All outside observers have noted that the Russians are very light on by comparison with western navies in sortie generation rates.

The best comparison is probably with the French Carrier Charles De Gaulle.

De Gaulle is some 20,000 tonnes lighter (42,000 vs 61,000 tonnes) but operates the same sized air group, around 40 aircraft, though Kuznetsov operates significantly less fixed wing aircraft.

Kuznetsov operates 12 x Su-33, 4 x Su-25 trainers, 4 x Ka-27 utility helos, 18 × Kamov Ka-27PL ASW Helos and 2 × Kamov Ka-27PS SAR helos
De Gaulle operates 30 x Rafale M, 2 x E3C Hawkeyes, 3 x SA365 Dauphin SAR helos, 3 x EC725 Caracal utility helos and 2 x AS532 Cougar Combat Search and Rescue helos

Conducting comparable flight operations, De Gauille achieves approximately 50% more sorties per aircraft per 24 hour operational period than Kuznetsov and the Russians have shown a reluctance to undertake extensive night and foul weather operations. De Gaulle runs a reduced operational tempo by comparison with the US Navy, so Kuznetsov comes off as being significantly less operationally capable.

It should be noted that Kuznetsov's sister ship, the PLAN carrier Liaoning has a complement of 24 x Shenyang J-15 fighters, 6 x Changhe Z-18 helos, 4 x Ka-31 helos and 2 x Harbin Z-9 helos and when it goes to sea, operates an even lower operational tempo than Kuznetsov.

What can be drawn from this is that both China and Russia operate their carriers far less often than western navies and when they do, the lack of operational experience manifests itself in much lower sortie rates than western navies, plus a reluctance to operate in less favourable conditions. Part of this can be attributed to the lack of international experience they have in sharing experiences with more experienced western navies. For example the French and US Navies regularly cross-deck aircraft and personnel to gather additional operational experience.

A navy doing things in isolation tends to miss learning experiences. An ideal example of this is the RN and US Navy's in WW2. Different operational concepts and experiences saw the Royal Navy having a very much slower op tempo than the US Navy. For example when Saratoga operated with Illustrious in joint operations, it took Illustrious 1 hour and 50 minutes to get it's entire air group of 49 aircraft launched and formed up, compared with 25 minutes from the 72 plane air group on Saratoga. This was because there had been little exposure on the part of the RN to the intensive long-range, offensive air combat required in the Pacific.

It took a lot of training but the RN eventually got a lot better, in part because of continued exposure to the US Navy's experience. By the end of the war the US Fifth Fleet the RN's British Pacific Fleet was accepted into the larger Fifth Fleet Fast Carrier strike force as an integrated member, signifying the vast strides made by the RN.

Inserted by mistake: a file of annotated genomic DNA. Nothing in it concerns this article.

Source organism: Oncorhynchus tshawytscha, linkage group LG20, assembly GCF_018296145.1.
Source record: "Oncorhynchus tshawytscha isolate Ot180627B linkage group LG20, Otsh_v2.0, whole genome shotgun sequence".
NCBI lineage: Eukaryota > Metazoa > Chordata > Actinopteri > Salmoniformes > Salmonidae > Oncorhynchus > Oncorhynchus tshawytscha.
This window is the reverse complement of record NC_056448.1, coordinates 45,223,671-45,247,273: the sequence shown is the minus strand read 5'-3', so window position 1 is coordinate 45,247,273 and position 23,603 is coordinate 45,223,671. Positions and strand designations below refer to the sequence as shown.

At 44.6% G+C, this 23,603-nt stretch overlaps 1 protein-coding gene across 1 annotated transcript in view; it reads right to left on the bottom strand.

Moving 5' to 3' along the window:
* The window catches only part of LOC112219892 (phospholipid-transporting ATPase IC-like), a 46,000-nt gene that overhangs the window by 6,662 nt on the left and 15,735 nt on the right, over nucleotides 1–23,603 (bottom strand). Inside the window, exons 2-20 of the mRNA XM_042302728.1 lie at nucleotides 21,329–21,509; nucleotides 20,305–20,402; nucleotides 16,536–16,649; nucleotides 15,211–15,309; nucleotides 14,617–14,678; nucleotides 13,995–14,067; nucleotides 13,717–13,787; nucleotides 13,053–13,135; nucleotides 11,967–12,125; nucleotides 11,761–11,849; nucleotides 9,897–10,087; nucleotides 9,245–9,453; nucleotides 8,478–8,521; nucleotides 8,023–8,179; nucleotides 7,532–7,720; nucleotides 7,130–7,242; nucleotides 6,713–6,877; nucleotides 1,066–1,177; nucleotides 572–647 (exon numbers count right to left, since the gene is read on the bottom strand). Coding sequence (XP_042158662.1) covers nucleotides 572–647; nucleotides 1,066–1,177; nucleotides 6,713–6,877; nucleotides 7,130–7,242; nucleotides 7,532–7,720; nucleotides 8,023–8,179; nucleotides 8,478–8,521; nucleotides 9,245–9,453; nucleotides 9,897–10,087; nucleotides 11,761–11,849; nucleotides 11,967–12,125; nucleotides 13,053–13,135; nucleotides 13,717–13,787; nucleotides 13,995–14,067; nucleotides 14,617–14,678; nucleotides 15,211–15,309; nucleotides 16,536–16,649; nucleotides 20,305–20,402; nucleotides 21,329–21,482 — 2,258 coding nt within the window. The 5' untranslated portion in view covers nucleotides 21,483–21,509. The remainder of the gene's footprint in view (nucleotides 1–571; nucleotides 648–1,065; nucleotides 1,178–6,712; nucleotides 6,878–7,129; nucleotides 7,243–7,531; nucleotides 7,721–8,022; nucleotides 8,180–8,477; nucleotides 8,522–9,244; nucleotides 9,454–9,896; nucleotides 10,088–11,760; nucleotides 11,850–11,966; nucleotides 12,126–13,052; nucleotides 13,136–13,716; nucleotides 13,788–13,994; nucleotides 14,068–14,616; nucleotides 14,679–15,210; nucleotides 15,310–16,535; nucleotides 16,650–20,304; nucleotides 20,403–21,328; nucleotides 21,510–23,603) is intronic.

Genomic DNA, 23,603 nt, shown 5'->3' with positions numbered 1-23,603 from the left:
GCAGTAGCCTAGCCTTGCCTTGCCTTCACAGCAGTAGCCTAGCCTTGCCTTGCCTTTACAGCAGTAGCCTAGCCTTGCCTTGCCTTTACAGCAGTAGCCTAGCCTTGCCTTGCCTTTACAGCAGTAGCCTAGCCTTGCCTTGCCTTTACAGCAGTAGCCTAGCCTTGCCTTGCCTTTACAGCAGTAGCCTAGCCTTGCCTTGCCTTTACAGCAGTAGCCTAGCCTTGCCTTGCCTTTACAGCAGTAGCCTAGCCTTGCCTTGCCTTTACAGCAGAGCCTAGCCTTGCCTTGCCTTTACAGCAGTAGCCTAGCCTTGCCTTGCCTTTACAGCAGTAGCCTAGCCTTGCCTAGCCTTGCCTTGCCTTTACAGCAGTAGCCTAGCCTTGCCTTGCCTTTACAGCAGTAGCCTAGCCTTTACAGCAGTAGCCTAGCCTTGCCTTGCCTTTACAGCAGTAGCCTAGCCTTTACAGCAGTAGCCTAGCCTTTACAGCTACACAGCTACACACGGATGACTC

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Re: Russian carrier sails for the Mediterranean

Postby littoralcombat » 28 Oct 2016 23:59

All that flight-deck acreage..............and five aircraft :tdown:
Imagine the job the fixed wing pilots have when landing through the 'smoke screen' as she steams into the wind?
When she is at her homeport, she constitutes an overly expensive parade ground, I will watch this deployment with interest.
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Re: Russian carrier sails for the Mediterranean

Postby rritchie71 » 29 Oct 2016 01:54

She is in desperate need of a major overhaul and is suppose to be getting a massive refit after this deployment, which will extend her life by 25 years (she is 25 years old already). The smoke is probably a good indication of her true material condition, ref the video of her below (posted in 2014, but the paint job means it was taken before then).

She can carry far more aircraft and operate them, ref pic below of hanger space and flight deck capability, though Mike is right, not as efficient as a U.S. carrier.

Just like the RAN tying up ships alongside because we don't have enough crews. Russia with years of under investment keeping the ship maintained, let alone being operational, no longer has the fighters or trained pilots to deploy a full carrier air-wing.

Still it would make a great model, minus the smoke..... :)


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Hanger space

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Re: Russian carrier sails for the Mediterranean

Postby rritchie71 » 29 Oct 2016 12:38

:lol:
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Re: Russian carrier sails for the Mediterranean

Postby MikeJames » 29 Oct 2016 13:04

Some great imagery of Kuznetsov and her accompanying Kirov and Udaloy class escorts passing Dover.

Kuznetsov is accompanied by Piotr Velikiy, Vice Admiral Kulakov and Severomorsk

https://youtu.be/vnPDhnJy2JY

HMS Duncan shadowed them down through the narrowest part of the English Channel, the Straits of Dover.

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Re: Russian carrier sails for the Mediterranean

Postby glenhowells » 29 Oct 2016 13:26